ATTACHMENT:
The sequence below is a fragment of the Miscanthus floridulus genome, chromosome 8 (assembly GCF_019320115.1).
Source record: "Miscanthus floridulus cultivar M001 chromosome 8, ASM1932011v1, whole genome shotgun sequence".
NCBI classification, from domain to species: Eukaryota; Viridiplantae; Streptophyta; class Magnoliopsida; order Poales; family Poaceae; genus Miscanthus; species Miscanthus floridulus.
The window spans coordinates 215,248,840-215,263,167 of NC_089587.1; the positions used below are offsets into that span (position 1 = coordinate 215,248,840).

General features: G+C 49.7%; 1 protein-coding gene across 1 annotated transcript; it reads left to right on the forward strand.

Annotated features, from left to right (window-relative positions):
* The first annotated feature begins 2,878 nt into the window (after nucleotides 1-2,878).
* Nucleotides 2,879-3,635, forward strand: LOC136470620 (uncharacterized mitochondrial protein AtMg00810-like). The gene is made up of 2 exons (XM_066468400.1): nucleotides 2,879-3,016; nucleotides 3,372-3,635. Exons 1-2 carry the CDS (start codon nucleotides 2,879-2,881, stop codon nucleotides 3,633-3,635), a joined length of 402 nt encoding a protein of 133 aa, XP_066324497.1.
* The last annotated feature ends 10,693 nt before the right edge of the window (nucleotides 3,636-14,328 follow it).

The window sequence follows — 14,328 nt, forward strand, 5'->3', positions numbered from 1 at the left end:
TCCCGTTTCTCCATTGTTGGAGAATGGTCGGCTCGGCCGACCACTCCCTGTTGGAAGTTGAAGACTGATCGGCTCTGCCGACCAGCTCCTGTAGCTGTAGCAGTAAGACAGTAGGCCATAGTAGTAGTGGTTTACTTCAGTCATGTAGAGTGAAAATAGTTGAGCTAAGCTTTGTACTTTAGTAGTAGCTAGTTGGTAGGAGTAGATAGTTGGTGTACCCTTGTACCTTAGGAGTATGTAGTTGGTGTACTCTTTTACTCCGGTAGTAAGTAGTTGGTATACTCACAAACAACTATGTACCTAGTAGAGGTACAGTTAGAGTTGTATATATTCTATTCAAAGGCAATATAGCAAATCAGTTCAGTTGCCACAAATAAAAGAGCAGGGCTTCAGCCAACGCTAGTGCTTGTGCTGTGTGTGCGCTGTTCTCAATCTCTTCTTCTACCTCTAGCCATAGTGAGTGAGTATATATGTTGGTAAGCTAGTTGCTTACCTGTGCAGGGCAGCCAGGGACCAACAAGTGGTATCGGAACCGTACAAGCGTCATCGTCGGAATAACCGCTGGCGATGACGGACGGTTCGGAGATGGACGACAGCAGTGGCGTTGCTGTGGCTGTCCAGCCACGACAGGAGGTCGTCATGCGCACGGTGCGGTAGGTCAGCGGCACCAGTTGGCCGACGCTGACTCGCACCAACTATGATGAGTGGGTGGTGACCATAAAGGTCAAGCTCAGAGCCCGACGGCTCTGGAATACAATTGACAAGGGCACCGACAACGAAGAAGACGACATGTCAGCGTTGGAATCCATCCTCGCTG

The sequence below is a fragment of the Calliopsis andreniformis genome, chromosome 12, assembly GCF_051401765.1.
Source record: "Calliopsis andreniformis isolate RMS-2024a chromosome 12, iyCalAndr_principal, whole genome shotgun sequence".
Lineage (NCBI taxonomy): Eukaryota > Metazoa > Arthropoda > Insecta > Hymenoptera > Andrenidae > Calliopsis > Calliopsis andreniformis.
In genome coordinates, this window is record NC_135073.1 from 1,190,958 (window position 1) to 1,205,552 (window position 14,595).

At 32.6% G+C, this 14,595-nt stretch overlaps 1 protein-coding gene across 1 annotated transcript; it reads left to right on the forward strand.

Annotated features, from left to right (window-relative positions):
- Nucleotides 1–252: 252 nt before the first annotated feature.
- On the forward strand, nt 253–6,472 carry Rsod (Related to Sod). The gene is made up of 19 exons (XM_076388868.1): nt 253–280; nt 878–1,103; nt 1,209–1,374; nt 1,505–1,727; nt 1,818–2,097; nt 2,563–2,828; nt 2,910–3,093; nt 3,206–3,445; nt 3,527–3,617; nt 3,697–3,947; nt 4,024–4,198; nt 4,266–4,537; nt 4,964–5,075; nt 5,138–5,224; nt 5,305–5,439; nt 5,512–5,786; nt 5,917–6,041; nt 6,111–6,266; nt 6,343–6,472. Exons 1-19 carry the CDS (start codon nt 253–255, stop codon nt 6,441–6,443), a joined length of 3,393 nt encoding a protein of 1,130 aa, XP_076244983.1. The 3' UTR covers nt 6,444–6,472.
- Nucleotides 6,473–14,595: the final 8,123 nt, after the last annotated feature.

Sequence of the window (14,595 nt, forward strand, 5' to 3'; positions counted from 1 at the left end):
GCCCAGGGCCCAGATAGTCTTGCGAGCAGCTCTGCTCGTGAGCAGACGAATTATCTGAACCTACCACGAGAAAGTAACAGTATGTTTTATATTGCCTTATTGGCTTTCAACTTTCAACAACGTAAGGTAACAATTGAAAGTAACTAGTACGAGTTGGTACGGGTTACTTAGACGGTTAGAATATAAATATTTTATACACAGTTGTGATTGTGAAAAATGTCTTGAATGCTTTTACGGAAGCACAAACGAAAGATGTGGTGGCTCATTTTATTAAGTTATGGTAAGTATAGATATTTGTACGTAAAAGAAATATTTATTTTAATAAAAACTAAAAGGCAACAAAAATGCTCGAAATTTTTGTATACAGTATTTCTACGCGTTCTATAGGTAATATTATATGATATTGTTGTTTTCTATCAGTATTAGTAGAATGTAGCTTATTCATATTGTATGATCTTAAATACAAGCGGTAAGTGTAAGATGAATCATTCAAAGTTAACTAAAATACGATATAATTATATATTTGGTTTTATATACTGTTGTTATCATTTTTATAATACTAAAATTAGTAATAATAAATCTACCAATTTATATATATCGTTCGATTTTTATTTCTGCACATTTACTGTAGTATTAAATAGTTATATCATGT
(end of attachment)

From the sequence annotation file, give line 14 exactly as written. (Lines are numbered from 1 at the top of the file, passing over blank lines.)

Lineage (NCBI taxonomy): Eukaryota > Metazoa > Arthropoda > Insecta > Hymenoptera > Andrenidae > Calliopsis > Calliopsis andreniformis.